So a couple of weeks ago, we took a look at Geoff Johns’ Doomsday Clock, his Doctor-Manhattan-Meets-Superman comic, and talked about how it’s a pretty good example of the Big Corporate Spandex Crossover™. As a sequel to Alan Moore’s Watchmen, however, it’s god-awful. And that’s what we’re (finally) here to discuss today.
Granted, in the time since I read the damn thing, my ire toward it has cooled from white-hot intensity to a sort of inarticulate disgust. Whether with the book for not being better, or with myself for pushing through and reading all eight freaking issues, I’m not entirely sure. Probably both.
But that disgust is why this column is late. I floundered through the first draft, spending a page talking about how doing a Watchmen sequel is an inherently bad idea, and how having the Watchmen characters meet the DC Universe characters is a worse one. It diminishes Moore’s work, and makes the DC characters look bad in comparison. I still think all that’s true, mind you, but it’s big-picture, and I needed to be ripping into the comic itself instead of discussing generalities. So I set all that aside and took a while to think.
Now, however, I’ve got my mind right, and I’m ready to lay into this sumbitch. You might wanna take a step back, though. This is gonna get ugly, and I’d hate for anything to splash on ya.
Okay… Where to start? There’s a lot wrong here, and any number of things would offer a good way to crack this book open. Johns writes with all the subtlety of a hammer to the head. But I think I’ll start with maybe the most basic and obvious flaw: the characters. While Johns has handled the DC characters with unusual (for him) complexity, the opposite is true of his take on Moore’s characters. He’s dumbing them down, missing nuances that flatten these three-dimensional characters down to two.
Or one, in the case of the Comedian. Granted, I’m not sure that Moore ever gave him more than two dimensions to begin with. As the one unrepentant shit-heel in the book (not to mention the deadest), Eddie Blake never gets entirely fleshed out. We see him primarily through other people’s memories, most of which involve things like attempted rape and shooting pregnant women. Only two things give him any depth at all: a genuine and apparently life-long affection for Sally Jupiter (in spite of the attempted rape), and his abject horror at Ozymandias’ plan to save the world. Even after all the terrible things he had done, the cold calculation of what Veidt had in mind broke Blake’s spirit.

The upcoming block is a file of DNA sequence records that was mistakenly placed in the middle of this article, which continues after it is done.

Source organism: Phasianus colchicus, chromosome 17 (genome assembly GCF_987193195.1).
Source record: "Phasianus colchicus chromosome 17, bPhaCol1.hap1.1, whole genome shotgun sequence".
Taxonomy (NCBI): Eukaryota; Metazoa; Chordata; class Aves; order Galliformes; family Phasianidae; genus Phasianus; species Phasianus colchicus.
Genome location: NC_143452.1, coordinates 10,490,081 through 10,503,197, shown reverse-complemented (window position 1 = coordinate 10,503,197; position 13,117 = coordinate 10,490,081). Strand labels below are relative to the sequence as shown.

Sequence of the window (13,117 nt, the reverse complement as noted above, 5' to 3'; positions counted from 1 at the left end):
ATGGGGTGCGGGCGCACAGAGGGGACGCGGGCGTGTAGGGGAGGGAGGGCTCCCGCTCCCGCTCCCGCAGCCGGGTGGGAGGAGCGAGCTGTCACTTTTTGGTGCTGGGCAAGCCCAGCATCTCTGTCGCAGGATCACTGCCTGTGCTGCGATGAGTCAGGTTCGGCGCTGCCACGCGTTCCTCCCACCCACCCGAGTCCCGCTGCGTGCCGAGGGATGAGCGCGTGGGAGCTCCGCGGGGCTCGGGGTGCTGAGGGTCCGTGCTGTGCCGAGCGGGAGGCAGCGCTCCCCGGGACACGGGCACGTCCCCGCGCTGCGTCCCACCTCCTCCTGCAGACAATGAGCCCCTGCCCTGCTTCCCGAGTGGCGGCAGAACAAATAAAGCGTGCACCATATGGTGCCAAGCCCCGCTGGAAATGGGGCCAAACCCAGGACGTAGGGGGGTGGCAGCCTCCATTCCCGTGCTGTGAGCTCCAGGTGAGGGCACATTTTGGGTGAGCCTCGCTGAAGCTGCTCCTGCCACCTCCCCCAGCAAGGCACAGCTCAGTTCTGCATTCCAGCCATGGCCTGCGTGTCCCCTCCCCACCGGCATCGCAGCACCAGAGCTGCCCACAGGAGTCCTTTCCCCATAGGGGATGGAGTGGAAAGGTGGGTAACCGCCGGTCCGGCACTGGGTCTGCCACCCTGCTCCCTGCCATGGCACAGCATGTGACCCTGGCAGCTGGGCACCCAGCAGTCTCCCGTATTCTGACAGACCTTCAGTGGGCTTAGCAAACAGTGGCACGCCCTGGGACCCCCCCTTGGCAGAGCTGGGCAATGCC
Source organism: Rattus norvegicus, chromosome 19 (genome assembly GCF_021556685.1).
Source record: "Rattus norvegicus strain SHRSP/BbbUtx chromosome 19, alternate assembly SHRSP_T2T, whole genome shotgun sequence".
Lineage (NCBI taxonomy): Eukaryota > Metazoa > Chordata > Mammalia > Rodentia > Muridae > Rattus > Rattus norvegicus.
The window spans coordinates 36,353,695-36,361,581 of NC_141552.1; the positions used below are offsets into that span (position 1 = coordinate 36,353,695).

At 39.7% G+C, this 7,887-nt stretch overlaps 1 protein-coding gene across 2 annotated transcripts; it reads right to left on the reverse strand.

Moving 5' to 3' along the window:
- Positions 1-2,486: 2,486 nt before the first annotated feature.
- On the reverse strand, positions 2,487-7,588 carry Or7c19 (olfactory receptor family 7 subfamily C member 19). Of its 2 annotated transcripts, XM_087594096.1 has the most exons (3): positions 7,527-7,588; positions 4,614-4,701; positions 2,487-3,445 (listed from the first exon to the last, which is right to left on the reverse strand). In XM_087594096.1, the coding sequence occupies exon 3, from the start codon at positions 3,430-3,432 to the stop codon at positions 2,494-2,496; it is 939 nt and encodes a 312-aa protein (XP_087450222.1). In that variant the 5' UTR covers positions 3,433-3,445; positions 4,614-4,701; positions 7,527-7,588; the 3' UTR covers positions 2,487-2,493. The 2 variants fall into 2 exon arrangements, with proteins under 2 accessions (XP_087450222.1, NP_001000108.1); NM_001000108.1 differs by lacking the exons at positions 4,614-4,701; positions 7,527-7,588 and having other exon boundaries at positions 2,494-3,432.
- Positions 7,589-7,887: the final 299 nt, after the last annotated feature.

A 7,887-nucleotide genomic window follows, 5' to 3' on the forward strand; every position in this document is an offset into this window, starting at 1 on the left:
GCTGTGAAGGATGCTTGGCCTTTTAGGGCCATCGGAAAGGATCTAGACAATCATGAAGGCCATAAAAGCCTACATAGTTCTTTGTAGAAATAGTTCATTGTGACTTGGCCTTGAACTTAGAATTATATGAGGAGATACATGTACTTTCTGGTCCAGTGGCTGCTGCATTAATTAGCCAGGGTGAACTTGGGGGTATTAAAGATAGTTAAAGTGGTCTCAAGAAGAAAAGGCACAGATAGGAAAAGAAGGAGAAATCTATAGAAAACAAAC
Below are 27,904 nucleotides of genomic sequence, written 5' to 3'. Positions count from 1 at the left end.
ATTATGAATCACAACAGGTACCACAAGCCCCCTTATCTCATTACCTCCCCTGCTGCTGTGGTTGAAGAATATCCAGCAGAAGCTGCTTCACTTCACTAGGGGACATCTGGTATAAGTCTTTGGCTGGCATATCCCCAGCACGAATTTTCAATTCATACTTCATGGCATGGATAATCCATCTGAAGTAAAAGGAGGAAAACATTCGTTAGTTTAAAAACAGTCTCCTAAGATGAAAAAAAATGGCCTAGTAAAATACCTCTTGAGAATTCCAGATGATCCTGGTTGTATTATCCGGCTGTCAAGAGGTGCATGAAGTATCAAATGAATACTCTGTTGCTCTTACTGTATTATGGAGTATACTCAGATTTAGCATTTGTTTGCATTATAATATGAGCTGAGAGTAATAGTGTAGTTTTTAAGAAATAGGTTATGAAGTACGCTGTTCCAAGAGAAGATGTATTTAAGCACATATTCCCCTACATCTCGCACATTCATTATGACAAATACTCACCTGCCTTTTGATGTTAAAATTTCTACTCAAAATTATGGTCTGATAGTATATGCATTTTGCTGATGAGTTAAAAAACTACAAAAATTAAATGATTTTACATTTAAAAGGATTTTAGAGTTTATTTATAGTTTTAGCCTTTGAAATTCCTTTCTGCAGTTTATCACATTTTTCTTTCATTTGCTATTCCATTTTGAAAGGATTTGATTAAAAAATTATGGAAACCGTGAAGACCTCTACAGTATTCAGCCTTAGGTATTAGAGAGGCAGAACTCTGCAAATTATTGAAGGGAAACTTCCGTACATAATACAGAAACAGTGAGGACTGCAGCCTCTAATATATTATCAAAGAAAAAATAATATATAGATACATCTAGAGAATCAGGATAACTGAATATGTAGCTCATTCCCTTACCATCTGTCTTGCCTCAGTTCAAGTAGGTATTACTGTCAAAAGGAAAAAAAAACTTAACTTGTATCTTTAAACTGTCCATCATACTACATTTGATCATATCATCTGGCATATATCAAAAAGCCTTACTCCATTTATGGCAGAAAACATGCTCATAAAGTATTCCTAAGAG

In Doomsday Clock, though, Johns hasn’t given him the chance to demonstrate even that little bit of depth. Either resurrected or snatched from the moment of his death by Dr. Manhattan (it’s hard to tell which), he’s pretty much been reduced to his surface gloss as a gun-toting goon. There’s still four issues left for Johns to do something other than write him like a second-rate Punisher, of course, but my faith in that is not strong.
I’m even less impressed with what Johns has done with Ozymandias. Moore’s Adrian Veidt is a good man who knowingly turns himself into a monster for the best of reasons. He’s no less monstrous for it, and all his machinations may not have even been necessary, but his intentions remain noble. In Johns’ hands, though, he’s… just a monster. The doubts that were so obvious in the closing pages of Watchmen…
…aren’t on display here. And by the end of issue seven, any sense of good intention has pretty much been erased. He’s revealed as a remorseless manipulator, hurtful to and contemptuous of the pawns he’s using in his chess game with the gods. At the end of that issue, he pays some lip service to wanting to save “everyone and everything,” but it rings hollow because we’ve already seen him leering evilly as his plans come together, like the Republic serial villain he once claimed not to be.
But that’s pretty much what he’s been reduced to. By the end of issue eight, when we learn that he’s somehow engineered an international incident involving Superman, Firestorm, and Vladimir Putin, it’s pretty clear that he’s just a megalomaniac. And just in case it wasn’t completely obvious to everyone reading, Johns closes the issue with a quote that once again shows off his gift for hammer-head subtlety: